A new mom and a first-time voter were among the patients at UCLA Health who, despite being hospitalized, still got to cast their vote on Election Day and not miss out on one of the most dramatic presidential elections in decades.
With the help of hospital volunteers, 52 patients from Ronald Reagan UCLA Medical Center and UCLA Medical Center, Santa Monica signed up for an Emergency Vote by Mail ballot.
On Tuesday, Election Day, volunteers delivered the ballots to patients and then dropped off the completed ballots at a polling station.
“I think it’s a cool program because there are people in the hospital who don’t have the opportunity to go vote at the polls,” said patient Daisy Banuelos, 20, “like me. It’s my first time voting, but I still got to vote.”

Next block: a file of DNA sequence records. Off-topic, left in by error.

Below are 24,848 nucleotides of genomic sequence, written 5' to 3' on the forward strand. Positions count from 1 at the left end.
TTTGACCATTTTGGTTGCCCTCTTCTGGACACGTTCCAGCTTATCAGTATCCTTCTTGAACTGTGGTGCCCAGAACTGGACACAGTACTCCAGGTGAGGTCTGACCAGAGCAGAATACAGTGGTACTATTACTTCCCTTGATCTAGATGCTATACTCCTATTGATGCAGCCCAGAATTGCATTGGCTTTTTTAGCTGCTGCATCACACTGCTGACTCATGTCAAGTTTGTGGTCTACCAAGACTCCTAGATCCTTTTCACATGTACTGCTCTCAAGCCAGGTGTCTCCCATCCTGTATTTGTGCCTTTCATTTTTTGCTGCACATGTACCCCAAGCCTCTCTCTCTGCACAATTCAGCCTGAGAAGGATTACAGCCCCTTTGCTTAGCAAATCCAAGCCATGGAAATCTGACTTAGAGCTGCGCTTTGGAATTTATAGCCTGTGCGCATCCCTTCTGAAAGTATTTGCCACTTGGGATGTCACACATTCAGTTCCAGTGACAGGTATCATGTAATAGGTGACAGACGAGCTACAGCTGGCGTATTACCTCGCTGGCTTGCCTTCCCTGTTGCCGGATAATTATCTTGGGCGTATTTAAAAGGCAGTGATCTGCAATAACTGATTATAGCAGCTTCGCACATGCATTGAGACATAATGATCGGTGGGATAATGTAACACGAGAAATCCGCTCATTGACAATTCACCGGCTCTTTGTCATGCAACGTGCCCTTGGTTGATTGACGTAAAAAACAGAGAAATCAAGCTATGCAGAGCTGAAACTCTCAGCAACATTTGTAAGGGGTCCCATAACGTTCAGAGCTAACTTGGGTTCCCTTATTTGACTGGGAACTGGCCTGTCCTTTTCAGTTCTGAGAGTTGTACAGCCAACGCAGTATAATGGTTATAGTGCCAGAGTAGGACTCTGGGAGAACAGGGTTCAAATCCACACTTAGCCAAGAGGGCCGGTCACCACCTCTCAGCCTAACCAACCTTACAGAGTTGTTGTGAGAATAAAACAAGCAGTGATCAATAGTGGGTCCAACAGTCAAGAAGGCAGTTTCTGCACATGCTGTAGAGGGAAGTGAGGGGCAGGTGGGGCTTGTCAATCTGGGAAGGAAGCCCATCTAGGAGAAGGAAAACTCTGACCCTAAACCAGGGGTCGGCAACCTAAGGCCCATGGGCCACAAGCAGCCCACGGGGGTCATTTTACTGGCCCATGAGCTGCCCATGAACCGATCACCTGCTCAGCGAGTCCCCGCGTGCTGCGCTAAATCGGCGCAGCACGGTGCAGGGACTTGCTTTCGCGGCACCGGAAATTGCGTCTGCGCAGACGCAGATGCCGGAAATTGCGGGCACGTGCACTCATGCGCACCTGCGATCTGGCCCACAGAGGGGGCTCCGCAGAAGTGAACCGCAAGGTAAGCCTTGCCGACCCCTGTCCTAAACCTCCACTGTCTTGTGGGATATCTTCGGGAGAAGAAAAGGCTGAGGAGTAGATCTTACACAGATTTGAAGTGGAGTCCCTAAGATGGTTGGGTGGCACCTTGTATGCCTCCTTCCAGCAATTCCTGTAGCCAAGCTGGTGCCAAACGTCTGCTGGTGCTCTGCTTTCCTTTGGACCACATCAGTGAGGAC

UCLA - First-time voter Daisy Banuelos, 20, fills out her voter card on the back of Roxy, a UCLA People-Animal Connection dog, who helped volunteers deliver ballots to patients.
Without the assistance of the hospital, patients would be required to jump through a few hoops to vote. First, they would have had to download the Emergency Vote by Mail application from the voter website; sign it; have someone take it to the Registrar’s Office in Norwalk, California, and return it to the hospital; complete the ballot and finally have someone drop off the completed ballot at a polling place.
“UCLA Health is happy to offer this assistance in an effort to help patients exercise their right to vote, even from their hospital bed,” said Carey McCarthy, director of the UCLA Health Volunteer Services.
Due to the fires and evacuations in portions of Ventura and Los Angeles counties, UCLA Health has closed clinics in Westlake Village, Malibu and Thousand Oaks. Other clinics and our medical centers remain open.